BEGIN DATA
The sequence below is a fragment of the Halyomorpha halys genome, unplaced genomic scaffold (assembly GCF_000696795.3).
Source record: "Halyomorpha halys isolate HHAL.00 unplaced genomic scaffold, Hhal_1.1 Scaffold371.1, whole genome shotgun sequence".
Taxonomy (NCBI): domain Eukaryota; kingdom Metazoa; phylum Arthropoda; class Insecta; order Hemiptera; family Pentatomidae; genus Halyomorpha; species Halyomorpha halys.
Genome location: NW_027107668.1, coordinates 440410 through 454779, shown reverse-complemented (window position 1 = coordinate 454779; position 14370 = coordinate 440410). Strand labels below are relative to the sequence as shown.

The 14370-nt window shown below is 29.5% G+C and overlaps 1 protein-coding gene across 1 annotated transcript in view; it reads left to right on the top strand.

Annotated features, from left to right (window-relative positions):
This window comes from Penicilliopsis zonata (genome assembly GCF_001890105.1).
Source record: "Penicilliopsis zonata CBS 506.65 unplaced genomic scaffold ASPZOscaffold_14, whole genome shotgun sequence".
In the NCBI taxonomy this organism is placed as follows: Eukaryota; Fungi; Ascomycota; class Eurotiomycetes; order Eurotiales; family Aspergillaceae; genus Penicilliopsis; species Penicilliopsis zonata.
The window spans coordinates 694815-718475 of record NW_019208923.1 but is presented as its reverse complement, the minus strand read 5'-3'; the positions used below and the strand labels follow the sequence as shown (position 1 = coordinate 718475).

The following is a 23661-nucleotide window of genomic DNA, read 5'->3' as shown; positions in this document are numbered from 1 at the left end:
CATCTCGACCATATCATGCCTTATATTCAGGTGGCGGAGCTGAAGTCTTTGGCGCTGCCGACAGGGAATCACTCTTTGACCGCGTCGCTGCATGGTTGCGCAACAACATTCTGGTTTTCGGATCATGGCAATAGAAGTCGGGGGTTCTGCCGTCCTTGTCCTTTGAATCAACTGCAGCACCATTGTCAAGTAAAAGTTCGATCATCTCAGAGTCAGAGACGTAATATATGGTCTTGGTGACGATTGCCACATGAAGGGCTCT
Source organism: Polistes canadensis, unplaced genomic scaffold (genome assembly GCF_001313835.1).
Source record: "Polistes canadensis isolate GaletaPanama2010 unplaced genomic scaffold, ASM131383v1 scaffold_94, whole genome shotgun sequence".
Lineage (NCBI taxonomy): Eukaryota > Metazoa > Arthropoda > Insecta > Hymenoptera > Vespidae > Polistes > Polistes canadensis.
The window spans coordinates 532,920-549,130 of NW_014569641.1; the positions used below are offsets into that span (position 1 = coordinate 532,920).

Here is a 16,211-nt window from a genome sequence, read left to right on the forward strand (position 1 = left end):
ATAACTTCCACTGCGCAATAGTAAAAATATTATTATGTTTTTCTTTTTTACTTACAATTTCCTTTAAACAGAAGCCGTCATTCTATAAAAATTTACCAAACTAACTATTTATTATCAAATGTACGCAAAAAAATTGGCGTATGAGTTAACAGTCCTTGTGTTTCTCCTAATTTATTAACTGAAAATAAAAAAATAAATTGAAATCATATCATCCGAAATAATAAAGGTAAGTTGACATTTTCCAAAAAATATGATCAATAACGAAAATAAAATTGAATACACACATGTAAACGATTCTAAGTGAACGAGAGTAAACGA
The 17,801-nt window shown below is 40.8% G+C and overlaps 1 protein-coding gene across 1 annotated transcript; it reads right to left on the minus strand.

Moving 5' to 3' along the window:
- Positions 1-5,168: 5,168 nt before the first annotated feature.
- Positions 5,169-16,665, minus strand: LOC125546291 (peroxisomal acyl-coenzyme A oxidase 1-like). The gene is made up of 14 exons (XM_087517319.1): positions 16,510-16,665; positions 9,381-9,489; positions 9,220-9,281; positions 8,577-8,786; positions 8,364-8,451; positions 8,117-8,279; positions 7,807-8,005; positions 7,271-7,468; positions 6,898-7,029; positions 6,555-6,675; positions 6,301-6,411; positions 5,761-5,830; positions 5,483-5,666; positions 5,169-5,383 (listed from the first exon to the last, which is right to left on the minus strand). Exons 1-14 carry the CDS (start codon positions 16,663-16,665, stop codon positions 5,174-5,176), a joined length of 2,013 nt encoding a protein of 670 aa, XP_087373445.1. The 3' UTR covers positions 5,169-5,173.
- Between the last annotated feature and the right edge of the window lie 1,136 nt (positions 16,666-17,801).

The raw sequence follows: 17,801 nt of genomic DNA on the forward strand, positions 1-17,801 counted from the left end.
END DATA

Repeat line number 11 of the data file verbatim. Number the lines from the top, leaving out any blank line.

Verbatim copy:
The following is a 23661-nucleotide window of genomic DNA, read 5'->3' as shown; positions in this document are numbered from 1 at the left end: